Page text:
This is just the preamble before the plot unfolds in earnest. Casson has a mischievous sense of humour (as do his collaborators) that blends in well with the wide-eyed expectations of the children in the audience. Quill asks a young girl in the front row how she is and then innocently, ‘Why are you here?’ ‘To see a show,’ she replies. Brilliant idea. Quill suggests to Poan and Sampson that they do the same. They sit and watch the audience watching them and match their tics and gestures. Giggles of laughter. Then a phone rings; Quill finds it among the props and answers. It’s the voice of the theatre’s director (Tim Van Eyken); he has only a moment to explain his concept for the show he wants to make and before Quill can demur, the director clicks off. It’s fight or flight and the desire to create a show wins out over scuttling back over the rubble and escaping. The director wants a prince, a princess and a wizard. Dougie Evan’s choice of Prokofiev’s scores for Romeo and Juliet and Peter and the Wolf create an appropriate score of romance and headstrong ingenuity as the three set about deciding their roles and what to choreograph. Inspired by the infectious make-believe of the props they battle with paintbrushes and dusters, cross dress, and perform a trio of arms and torsos. Poan does wheelie pirouettes, Sampson and Quill dance a duet in which she perches on his feet, Sampson starts to seriously groove in a dance of her own, and Poan acts as a DJ on a turntable suitcase. The three are choreographing up a storm and in their enthusiasm miss another call from the director, who leaves a message: he wants a grand finale with 100 extras on stage. That’s 97 additional performers. Quill counts the audience. You know what’s coming. The grand finale becomes Casson’s trademark use of choreographic transmission in which we are all encouraged to make movement phrases that we perform in our seats.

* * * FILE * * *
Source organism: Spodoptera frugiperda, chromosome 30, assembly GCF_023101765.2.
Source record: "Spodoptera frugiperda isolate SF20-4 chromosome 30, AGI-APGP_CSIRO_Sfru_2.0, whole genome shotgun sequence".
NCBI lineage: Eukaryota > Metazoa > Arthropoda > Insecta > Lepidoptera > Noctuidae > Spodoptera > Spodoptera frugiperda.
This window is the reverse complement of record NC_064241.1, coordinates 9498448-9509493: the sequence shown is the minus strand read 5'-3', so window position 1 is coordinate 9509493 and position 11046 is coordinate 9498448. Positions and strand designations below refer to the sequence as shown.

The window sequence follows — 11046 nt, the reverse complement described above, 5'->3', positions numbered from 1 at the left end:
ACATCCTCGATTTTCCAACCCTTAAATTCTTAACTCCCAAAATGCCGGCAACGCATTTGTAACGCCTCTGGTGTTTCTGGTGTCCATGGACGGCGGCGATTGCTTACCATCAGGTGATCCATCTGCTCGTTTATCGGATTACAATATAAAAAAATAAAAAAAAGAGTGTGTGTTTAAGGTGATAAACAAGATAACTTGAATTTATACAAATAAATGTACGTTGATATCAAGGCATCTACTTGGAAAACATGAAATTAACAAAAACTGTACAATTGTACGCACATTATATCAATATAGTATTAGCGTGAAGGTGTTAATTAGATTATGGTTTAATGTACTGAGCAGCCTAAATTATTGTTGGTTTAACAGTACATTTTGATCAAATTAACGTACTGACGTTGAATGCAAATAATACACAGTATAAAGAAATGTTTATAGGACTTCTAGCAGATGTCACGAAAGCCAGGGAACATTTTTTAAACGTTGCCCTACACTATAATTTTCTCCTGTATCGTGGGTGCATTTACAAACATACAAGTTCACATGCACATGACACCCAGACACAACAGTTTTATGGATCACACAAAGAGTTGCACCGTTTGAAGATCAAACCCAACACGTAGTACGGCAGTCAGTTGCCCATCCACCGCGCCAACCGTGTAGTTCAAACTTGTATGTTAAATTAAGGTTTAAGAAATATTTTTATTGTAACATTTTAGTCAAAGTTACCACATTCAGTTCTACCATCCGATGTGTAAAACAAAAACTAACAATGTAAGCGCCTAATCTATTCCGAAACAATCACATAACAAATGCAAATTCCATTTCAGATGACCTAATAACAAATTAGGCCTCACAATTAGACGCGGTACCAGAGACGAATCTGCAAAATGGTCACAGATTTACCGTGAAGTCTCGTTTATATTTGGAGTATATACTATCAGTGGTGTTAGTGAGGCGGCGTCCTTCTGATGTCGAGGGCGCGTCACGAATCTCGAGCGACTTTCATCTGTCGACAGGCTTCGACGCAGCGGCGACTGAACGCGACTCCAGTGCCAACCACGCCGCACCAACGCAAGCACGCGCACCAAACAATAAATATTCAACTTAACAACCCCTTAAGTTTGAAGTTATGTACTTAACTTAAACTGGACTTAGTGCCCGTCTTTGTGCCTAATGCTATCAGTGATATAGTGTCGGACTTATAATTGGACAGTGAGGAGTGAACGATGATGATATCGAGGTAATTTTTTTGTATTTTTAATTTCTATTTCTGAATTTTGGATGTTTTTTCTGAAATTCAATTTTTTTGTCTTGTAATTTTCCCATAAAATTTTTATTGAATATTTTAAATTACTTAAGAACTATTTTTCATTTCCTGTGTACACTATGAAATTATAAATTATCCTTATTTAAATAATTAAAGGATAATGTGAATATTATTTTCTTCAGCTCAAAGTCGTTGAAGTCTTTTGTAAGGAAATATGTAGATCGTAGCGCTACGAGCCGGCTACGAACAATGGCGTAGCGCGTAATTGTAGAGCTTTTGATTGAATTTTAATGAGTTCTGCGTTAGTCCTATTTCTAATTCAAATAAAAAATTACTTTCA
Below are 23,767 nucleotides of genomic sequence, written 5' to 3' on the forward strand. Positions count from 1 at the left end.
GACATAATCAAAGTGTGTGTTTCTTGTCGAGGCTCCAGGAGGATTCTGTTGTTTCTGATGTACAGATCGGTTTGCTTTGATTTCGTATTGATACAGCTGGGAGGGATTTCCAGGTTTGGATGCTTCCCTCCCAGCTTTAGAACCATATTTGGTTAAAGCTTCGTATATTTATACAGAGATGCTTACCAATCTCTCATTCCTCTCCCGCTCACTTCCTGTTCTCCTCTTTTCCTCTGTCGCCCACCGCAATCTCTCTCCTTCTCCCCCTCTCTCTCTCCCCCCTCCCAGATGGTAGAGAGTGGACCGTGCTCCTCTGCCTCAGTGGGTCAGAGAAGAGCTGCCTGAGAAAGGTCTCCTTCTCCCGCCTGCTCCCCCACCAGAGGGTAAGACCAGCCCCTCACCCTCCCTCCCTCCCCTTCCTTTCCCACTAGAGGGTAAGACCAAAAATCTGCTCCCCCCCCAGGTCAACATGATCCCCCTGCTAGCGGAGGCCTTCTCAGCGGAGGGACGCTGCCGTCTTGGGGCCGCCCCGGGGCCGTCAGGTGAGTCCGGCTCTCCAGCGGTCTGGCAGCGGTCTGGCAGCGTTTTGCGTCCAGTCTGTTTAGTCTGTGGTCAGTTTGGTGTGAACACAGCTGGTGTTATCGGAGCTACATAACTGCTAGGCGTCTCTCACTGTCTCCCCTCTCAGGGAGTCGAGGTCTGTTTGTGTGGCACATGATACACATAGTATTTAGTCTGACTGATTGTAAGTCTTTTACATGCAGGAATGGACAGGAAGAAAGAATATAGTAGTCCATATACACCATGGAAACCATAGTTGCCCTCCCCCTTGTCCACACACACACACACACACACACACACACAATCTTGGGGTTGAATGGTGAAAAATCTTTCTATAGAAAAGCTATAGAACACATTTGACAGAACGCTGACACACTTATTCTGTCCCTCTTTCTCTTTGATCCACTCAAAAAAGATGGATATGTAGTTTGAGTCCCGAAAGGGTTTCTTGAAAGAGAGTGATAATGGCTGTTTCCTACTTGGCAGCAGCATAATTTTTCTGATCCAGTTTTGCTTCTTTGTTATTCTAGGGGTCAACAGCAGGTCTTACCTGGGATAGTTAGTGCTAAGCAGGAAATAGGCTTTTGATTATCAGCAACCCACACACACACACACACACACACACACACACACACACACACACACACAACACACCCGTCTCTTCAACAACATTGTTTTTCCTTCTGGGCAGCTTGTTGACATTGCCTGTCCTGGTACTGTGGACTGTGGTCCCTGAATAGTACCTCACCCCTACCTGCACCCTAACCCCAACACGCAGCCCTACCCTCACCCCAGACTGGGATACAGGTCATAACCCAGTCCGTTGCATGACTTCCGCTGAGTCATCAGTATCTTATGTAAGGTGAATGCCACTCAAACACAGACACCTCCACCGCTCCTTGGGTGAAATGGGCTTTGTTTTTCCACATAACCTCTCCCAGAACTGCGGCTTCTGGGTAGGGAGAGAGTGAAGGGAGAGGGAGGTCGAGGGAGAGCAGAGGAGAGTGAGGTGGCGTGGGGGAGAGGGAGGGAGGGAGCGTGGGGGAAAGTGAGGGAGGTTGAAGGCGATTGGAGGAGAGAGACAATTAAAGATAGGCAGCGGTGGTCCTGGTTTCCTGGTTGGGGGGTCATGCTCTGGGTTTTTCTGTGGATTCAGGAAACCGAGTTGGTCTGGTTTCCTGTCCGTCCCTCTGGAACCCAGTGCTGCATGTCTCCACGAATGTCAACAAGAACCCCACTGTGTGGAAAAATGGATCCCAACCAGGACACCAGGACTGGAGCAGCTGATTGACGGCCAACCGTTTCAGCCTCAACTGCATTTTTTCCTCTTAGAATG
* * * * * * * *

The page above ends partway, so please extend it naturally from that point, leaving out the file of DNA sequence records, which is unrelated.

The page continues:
Casson is essentially a choreographic provocateur in the way he blurs the distinction between audience and performer by combining or inverting the two. Night at the Theatre works on both levels, giving young audiences a chance to enter into the ludic nature of theatre with the courage to indulge their natural predilection for combining movement and words. And Poan, Quill and Sampson are ideal kindred spirits.


Candoco Dance Company, CounterActs

Posted: November 5th, 2015 | Author: | Filed under: Performance | Tags: , , , , , , , , , , , , , , , , , , | Comments Off on Candoco Dance Company, CounterActs

Candoco Dance Company, CounterActs, Laban Theatre, October 8

Candoco dancers in Alexander Whitley's Beheld (photo: Hugo Glendinning)